She was a sought-after speaker at the annual technical meetings of a variety of groups in the cosmetics industry, including the Society of Cosmetic Chemists, the Columbus Section of the American Chemical Society, the Fragrance Foundation, and American Society of Perfumers' Annual Symposium.

In 1978, Bishop became a professor at the Fashion Institute of Technology in New York City.[8] She was appointed to the Revlon Chair in Cosmetics Marketing in 1980. Bishop helped develop a curriculum whose focus included marketing and merchandising principles, advertising, promotion, and publicity campaign concepts, and product knowledge. She stopped teaching in 1986, though she remained involved with the Fashion Institute as a consultant.[4]

Professional InvolvementEdit

Bishop was involved in a plethora of professional organizations; she was widely recognized for her strides in science by the American Institute of Chemists and was an active participant in the American Chemical Society and the Society of Women Engineers. Bishop published in a variety of scientific journals. She became known as a pioneer in both science and economics after her death.[9]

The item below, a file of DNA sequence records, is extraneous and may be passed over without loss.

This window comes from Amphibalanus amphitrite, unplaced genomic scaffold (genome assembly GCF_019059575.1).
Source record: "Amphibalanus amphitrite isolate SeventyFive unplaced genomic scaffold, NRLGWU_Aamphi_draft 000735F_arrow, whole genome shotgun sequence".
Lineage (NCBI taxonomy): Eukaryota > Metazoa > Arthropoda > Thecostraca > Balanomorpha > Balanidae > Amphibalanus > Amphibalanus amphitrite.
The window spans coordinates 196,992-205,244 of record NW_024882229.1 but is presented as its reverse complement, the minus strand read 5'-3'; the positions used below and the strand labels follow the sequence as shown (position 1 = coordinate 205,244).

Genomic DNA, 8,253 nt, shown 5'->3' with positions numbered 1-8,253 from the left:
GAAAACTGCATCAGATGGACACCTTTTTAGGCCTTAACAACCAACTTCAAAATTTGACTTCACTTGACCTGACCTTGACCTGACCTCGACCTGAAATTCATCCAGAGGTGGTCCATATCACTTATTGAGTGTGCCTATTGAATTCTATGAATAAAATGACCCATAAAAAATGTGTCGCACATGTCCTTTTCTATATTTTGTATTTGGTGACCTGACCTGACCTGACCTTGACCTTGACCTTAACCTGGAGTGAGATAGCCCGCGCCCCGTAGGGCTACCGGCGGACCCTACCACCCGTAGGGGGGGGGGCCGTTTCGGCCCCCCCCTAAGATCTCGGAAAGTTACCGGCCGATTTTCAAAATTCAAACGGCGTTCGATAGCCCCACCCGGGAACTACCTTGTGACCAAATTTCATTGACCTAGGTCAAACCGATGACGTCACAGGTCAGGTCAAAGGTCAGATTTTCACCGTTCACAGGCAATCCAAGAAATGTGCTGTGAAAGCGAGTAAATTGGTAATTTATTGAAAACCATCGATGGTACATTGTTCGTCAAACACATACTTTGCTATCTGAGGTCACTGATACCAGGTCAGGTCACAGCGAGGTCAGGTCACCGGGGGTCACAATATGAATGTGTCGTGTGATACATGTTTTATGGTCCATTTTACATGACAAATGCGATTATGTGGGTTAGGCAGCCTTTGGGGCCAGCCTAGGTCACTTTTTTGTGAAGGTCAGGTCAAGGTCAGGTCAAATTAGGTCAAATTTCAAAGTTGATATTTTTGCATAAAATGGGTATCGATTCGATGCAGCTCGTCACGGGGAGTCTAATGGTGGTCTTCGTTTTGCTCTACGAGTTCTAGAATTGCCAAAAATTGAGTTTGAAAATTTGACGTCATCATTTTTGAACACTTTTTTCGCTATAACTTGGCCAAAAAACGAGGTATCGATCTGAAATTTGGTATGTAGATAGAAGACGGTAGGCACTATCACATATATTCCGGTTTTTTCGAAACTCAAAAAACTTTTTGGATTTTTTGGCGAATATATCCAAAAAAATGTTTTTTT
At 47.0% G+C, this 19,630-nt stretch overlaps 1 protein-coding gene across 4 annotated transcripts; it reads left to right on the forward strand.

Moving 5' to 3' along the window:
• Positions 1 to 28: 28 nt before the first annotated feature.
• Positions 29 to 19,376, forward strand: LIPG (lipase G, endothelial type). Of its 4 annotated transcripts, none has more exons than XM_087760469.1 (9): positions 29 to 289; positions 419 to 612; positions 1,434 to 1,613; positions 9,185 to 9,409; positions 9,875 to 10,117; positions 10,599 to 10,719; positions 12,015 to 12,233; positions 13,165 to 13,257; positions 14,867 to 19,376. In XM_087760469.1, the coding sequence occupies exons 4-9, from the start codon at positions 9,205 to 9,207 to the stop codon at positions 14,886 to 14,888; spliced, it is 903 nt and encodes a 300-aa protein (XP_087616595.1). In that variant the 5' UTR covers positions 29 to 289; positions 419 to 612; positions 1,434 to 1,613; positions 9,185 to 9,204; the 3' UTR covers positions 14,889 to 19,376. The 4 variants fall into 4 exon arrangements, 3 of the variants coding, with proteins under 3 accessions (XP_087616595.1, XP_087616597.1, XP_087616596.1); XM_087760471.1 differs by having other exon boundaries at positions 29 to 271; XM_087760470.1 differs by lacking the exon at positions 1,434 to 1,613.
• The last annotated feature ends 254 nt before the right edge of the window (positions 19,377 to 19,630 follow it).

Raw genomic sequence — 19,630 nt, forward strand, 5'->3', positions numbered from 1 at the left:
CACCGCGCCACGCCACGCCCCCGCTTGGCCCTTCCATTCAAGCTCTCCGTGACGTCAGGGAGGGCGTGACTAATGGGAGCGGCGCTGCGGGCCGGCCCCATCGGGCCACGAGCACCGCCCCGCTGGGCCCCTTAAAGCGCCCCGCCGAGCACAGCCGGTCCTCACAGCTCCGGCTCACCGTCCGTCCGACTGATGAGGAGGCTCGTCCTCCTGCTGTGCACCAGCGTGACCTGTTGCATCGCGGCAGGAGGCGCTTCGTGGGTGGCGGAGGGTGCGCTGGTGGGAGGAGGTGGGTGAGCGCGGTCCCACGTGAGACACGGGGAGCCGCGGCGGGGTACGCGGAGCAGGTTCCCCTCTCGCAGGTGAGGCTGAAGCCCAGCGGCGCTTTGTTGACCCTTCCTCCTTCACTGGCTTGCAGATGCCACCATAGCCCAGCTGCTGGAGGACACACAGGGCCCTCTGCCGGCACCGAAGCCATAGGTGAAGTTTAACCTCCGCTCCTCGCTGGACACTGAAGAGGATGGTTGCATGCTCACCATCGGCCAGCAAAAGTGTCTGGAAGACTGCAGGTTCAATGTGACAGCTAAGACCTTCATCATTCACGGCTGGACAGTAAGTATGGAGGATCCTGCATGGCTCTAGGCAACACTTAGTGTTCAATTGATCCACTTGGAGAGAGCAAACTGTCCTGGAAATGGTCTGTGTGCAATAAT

DeathEdit

She died on December 5, 1998 in the Osborn Home in Rye, New York, at the age of 92.

ReferencesEdit

  1. ^ Susan Ware, ed. (2004). "Bishop, Hazel Gladys". Notable American Women: Completing the Twentieth Century. Harvard University Press. pp. 62–63.
  2. ^ a b c d TANNEN, MARY (December 10, 1998). "Hazel Bishop, 92, an Innovator Who Made Lipstick Kissproof". The New York Times. Retrieved 30 January 2014.
  3. ^ Chicago Tribune.
  4. ^ a b c d e f g h "Bishop, Hazel, 1906-1998. Papers of Hazel Bishop, ca.1890-1998: A Finding Aid". oasis.lib.harvard.edu. Retrieved 2016-10-27.
  5. ^ "Lemelson-MIT Program". web.mit.edu.
  6. ^ Encyclopædia Britannica.
  7. ^ Kennedy, Pagan (2013). Who Made That Lipstick?. The New York Times.
  8. ^ a b c d Hazel Bishop Papers, Schlesinger Library, Radcliffe Institute, Harvard University.
  9. ^ a b "American National Biography Online: Bishop, Hazel". www.anb.org. Retrieved 2016-11-30.
  10. ^ "Cosmetics and Skin".
  11. ^ https://americacomesalive.com/2013/05/19/hazel-bishop-1906-1998-research-chemist-who-made-name-in-cosmetics/

External linksEdit